They opened a small gift shop this year. The sell worms, and they now rent canoes and kayaks. There is a boat launch near the entrance, but you can't launch anything too wide.
This campground is due for a makeover and I heard that it is in the works.
If you love bird watching or photography this place is a dream; osprey, eagles, herons, egrets, and so many others are everywhere. Pelican's stop here on their migration and I recommend the pontoon tour in October during the festival if you want to see them on the water.
Close doesn't begin to describe the camp sites! Spots are crammed into every conceivable space at any imaginable angle. Some sites are "waterfront" but you can't access the water nor see the sunsets for the reeds and Cyprus trees. Decently level asphalt pads with electric and water.
We camped here right after we got our Jayco 2012 travel trailer. It was our inaugural trip. Campground is small but well maintained. The inner loop of the primary campground has been updated with new concrete and gravel and 2 sites (I think 6,8) are ADA accessible.
We enjoyed the hikes around the Civil War historic area and the nature center was very interesting as well. There is a nice raised walking area there as well. Nice playground area for the kids!
If it doesn’t creep you out that there is a penitentiary <2 miles from the campground (and you have to drive past it to get there), Fort Pillow is a great park for a quick weekend getaway.
We ended up camping here after another campground didn't work out. We arrived without reservation and didn't know much about the park, so we needed a little help from the rangers when we were choosing a spot. The campground seems to have been renovated in the last few years. The sites are all mixed together. You have a handful of RV sites with 50 amp, a couple of 30 amp sites and then lots of tent sites that have 20 amp or no power at all. The problem for us was that the leaves have fallen, so we couldn't even see where the parking pads were and all of the different sites were mixed together. I think it would be easier to sort it out via the website that has info listed for each site.
Ranger Tyson informed us that they were doing a night hike to the Fort and they would be serving Gumbo for dinner around the campfire at the Fort. Sign me up! It was one of the fee based activities, but for $5 per person, it was totally worth it! Tyson and Matt were awesome and the evening hike was surprisingly very cool!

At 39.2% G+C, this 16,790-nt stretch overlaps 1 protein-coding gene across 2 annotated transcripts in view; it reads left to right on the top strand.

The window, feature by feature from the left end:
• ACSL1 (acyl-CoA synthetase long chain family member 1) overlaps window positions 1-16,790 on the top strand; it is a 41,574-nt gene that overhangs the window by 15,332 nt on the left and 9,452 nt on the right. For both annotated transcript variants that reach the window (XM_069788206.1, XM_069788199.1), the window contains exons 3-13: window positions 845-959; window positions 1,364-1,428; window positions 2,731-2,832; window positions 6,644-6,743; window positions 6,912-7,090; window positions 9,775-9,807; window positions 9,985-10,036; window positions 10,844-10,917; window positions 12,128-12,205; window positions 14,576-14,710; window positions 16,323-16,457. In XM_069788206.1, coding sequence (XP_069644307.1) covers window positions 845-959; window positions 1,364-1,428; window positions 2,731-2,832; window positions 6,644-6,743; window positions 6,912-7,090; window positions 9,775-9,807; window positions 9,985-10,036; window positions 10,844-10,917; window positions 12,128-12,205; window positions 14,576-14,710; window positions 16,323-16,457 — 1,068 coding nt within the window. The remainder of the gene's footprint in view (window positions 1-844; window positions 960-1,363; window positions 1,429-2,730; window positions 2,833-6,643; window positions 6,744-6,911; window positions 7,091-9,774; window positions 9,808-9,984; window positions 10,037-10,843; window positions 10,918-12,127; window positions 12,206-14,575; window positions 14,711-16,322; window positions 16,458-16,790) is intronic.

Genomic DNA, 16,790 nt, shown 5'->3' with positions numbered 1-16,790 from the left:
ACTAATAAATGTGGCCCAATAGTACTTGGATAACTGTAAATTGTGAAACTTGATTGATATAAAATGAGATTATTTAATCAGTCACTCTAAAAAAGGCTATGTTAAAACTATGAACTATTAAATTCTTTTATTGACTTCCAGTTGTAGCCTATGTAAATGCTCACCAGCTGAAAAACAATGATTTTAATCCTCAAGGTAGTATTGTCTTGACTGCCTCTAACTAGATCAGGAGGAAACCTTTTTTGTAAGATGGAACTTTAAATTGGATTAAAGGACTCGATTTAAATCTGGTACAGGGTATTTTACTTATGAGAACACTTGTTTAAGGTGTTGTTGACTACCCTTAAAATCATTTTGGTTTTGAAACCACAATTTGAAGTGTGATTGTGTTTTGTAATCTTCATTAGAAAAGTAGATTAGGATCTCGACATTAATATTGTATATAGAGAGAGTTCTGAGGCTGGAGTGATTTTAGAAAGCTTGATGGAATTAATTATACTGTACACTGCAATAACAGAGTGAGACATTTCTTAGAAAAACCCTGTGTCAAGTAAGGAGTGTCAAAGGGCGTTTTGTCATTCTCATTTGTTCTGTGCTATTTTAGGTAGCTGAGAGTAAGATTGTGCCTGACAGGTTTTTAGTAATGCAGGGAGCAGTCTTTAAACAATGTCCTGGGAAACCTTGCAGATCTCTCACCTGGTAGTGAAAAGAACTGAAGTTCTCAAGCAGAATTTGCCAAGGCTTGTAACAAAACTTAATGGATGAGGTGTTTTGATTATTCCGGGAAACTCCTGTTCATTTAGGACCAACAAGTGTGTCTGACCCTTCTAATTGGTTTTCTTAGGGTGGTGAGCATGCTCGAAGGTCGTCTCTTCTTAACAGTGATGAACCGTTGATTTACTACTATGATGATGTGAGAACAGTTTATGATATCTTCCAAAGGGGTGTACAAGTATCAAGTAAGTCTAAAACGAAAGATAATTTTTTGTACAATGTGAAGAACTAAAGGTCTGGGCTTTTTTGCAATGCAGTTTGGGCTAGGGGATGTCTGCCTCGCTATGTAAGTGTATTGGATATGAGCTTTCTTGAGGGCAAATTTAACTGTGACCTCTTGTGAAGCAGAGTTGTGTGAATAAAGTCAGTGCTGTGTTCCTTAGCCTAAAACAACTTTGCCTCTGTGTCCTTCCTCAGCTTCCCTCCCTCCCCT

As for the park itself, they don't have a huge "tourist attraction" like some parks, so it was very peaceful and not overcrowded. They work hard to offer great ranger lead programs. You can tell right away that the staff really does care about this park.
The bathhouse was newer and clean. Each bathroom was private in that you had your own suite style bathroom with toilet, sink & shower. The only drawback is that the bath house building (2) only had (1) mens suite and (1) womens suite each. I could see a line forming during warmer months, especially if there were lots of tent campers.
The park had a really nice day use area with a new playground, pavilion area and picnic tables. There is also a basketball goal/court area near the day use area. The visitors center/museum was a bunker style building built into the side of the hill. Great exhibit and lots of info on the battle and fort at Fort Pillow. There is also a small fishing lake with a boat ramp and pier.
We decided to make the 2 hour drive to do a one night camp here and explore the area. We checked online and saw that several spots were open, so we went without reservation. When we finally made it to the park, we were greeted with a"closed" office. Apparently the office at the campground closes everyday from 12p-1p for lunch. We decided to drive through the park and look for a spot to settle in on. After making part of the first loop, we immediately saw why there were so many unreserved spots…A good 90% of the campground was underwater! The handful of sites that were still open for use had pools of water standing on the site. Hard pass for us. I wish this would have been listed as a warning on the TNSP website.
We drove to the visitors center to check that area out and consider the 2nd campground that is not on the water. We were greeted with another"closed" sign but no other signage about the hours or when they would reopen. We walked around outside and viewed the beautiful eagles, owls and hawks. We never found the other campground due to poor signage, so we left without actually getting to camp here. Very disappointed with everything being closed. Will have to try again in the spring.